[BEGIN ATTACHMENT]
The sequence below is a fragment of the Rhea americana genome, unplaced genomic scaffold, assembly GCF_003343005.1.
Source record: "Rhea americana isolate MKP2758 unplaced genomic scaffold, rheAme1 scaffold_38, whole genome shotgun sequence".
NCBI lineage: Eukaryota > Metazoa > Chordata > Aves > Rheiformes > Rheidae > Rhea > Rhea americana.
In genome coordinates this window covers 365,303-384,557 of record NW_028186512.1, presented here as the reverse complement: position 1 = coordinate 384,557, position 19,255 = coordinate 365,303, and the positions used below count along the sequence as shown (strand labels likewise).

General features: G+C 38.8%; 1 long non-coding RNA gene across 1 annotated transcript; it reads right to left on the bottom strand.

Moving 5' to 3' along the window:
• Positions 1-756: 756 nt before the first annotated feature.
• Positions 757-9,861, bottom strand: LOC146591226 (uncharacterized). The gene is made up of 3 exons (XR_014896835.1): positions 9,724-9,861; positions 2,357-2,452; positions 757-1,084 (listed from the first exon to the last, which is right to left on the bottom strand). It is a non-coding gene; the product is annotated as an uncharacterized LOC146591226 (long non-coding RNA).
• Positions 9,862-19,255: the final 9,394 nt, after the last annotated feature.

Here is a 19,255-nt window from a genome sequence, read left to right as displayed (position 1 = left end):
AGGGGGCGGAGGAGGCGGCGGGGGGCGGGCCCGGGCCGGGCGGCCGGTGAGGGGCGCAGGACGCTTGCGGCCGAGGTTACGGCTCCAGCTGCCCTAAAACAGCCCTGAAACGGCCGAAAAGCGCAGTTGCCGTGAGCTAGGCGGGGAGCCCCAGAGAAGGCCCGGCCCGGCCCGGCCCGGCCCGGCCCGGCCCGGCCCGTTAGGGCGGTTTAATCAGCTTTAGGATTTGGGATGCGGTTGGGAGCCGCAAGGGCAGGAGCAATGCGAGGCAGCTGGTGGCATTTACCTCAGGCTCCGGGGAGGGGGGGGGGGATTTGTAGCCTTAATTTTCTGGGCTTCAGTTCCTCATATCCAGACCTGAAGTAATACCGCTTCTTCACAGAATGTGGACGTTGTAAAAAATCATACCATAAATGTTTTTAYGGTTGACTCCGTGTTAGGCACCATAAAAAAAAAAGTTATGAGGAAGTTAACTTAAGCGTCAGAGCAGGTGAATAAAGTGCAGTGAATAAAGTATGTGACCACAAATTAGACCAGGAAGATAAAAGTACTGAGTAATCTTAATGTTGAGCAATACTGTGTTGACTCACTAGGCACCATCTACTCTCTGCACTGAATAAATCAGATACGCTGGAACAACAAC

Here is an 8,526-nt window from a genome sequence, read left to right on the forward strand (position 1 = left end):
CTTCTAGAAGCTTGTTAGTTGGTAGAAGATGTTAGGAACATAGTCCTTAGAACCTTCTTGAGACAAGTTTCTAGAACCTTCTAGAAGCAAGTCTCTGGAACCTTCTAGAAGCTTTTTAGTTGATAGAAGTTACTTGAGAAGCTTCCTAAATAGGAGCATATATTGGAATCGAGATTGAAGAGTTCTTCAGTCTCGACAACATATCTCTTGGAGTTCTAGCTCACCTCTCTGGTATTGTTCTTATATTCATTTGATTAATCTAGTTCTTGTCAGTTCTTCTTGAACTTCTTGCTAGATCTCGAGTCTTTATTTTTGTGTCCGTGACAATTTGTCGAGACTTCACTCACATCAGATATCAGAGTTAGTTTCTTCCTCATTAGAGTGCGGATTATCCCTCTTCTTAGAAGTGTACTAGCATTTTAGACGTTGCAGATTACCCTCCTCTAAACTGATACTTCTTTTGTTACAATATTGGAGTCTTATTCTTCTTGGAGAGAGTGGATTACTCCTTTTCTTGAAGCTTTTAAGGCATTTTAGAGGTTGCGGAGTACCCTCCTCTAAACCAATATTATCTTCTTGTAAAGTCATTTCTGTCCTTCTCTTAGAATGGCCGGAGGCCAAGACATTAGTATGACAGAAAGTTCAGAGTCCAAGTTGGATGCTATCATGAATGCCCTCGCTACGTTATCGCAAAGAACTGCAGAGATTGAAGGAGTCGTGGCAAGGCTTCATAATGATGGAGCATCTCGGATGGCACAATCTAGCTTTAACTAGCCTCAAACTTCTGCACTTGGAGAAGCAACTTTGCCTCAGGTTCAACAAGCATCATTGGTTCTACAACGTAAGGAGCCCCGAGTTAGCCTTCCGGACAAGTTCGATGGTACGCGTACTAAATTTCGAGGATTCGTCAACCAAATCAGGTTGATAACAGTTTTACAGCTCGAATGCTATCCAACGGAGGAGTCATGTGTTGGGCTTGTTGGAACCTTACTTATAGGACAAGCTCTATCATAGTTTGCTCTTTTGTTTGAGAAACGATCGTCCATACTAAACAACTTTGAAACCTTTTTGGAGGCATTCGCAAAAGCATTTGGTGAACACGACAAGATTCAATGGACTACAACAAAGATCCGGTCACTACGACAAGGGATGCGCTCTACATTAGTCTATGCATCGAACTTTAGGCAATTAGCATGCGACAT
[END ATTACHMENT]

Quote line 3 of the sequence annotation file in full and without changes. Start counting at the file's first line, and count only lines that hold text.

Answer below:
NCBI lineage: Eukaryota > Metazoa > Chordata > Aves > Rheiformes > Rheidae > Rhea > Rhea americana.